Here, we see the delicate tension that defines Cossery's vision, located somewhere between ironic derision and a very real sense of sedition. For all that Heykal and his friends Karim, Khaled Omar and Urfy (a teacher popular among his students because he "inculcated them with a single principle: to know that everything grown-ups told them was false and that they should ignore it") claim to stand outside the ordinary push-and-pull of society, they clearly have a purpose and a point of view. What sets them apart is the knowledge that even if they succeed in overthrowing the governor, it won't make any difference; they cannot derail "the eternal fraud." Why do it, then? As a lark, in part, a remedy for boredom, but also as an existential statement, a protest at once pointed and absurd.

Were this all there is to "The Jokers," it would be a vivid effort, a philosophical novel in the most essential sense. Yet the true measure of Cossery's genius is how he finds room for real emotion, even among those who might purport to disdain the feelings he describes. Heykal is a perfect case in point, at times insolent and mocking but devoted to Urfy's mother, who suffers from dementia and regards him as a suitor of a kind. To see them together is a revelation, illustrating "that madness and its ways held nothing terrifying." This too is a political statement, applicable not only to these characters but also to the city in which they live. For Cossery, though, it is more than that, framing madness as a vehicle of connection, perhaps the only real connection in a landscape so overwhelmingly, and stultifyingly, controlled.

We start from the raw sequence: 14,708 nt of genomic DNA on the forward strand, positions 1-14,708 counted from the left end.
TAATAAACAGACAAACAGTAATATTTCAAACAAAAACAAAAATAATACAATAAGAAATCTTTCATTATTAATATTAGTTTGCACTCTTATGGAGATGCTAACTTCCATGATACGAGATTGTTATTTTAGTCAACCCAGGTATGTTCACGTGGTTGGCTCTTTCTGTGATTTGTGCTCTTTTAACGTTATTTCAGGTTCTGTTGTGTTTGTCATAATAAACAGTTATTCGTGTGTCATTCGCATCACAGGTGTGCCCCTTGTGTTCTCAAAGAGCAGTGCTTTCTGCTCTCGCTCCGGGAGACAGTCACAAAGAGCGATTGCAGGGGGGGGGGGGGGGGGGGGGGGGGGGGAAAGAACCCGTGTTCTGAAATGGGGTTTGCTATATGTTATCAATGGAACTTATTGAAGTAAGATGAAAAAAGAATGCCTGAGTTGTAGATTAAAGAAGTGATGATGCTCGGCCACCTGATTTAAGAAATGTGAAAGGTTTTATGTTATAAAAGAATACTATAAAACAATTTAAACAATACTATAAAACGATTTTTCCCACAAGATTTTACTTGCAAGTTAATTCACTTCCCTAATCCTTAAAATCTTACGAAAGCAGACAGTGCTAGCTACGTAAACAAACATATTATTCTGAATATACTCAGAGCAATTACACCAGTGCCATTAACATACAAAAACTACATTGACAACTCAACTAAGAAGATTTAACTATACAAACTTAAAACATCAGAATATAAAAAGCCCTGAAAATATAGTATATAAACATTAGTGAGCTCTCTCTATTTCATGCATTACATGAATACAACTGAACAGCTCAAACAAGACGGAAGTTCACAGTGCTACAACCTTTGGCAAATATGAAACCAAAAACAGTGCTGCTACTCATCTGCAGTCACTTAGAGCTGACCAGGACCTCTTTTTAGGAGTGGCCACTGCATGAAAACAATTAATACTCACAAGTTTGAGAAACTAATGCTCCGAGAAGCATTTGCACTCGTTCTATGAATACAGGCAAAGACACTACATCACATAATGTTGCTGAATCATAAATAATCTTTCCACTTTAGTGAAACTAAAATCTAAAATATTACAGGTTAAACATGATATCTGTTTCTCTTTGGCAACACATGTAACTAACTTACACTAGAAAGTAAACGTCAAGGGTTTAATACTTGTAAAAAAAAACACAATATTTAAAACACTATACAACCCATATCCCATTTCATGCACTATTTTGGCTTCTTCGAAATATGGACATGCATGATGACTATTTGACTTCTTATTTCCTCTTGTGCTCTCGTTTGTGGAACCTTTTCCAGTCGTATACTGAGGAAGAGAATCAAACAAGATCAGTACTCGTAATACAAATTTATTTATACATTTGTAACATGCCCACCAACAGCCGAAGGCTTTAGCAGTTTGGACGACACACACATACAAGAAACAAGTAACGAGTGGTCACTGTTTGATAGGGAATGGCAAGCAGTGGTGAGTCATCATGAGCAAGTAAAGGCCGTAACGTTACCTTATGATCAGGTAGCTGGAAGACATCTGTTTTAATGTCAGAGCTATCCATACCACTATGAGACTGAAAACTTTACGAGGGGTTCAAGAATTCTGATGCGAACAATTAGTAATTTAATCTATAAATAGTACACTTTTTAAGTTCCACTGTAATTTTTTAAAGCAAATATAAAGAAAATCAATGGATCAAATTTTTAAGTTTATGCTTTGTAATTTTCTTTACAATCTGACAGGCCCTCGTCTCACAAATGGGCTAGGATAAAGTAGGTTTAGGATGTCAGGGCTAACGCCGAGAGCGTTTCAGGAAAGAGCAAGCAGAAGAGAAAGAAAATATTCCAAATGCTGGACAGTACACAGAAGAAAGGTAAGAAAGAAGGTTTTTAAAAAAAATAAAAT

Similar issues motivate "A Splendid Conspiracy," in which Cossery also evokes the misadventures (mostly sensual) of a group of young men in a provincial city, again promoting an ethos of hedonistic mockery. If the narrative seems looser than that of "The Jokers," this is only because there appears at first to be less at stake. Yet as "A Splendid Conspiracy" progresses, we recognize the intricacy of the book's construction, which is, much like the city at its center, placid on the surface but roiling underneath. At the heart of the story is a series of disappearances: kidnappings, perhaps, or worse. The victims are prominent, leading the chief of police to suspect political motivations, even though the city has no history of such activities. For the young men at the story's center — who are, of course, the leading suspects — the situation is a source of endless mirth. "The idea that the police were so off track as to think Medhat might be a political agitator capable of assassinating government dignitaries was so inane as to be farcical," a character named Teymour reflects. "No doubt about it, [his] stay in this city promised to be full of delectable possibilities that he could never have foreseen."

Here, as in "The Jokers," Cossery moves between engagement and disconnection, between dissidence and a willful ennui. Unlike that earlier work, however, he turns everything upside down in the last few pages, building to an end that is so unexpected, yet so inevitable, that it changes our whole reading of the book. I don't want to give too much away, but Cossery achieves a magnificent amorality, devastating and subversive at a level that few works of literature (or any art) ever achieve. "[T]his plague is endless," he writes. "It would take more than those miserable assassinations. At this rate, it will take millions of years to get rid of it." Walking with his characters through the middle of their misbegotten city, we know exactly what he means.

david.ulin@latimes.com

Copyright © 2014, Los Angeles Times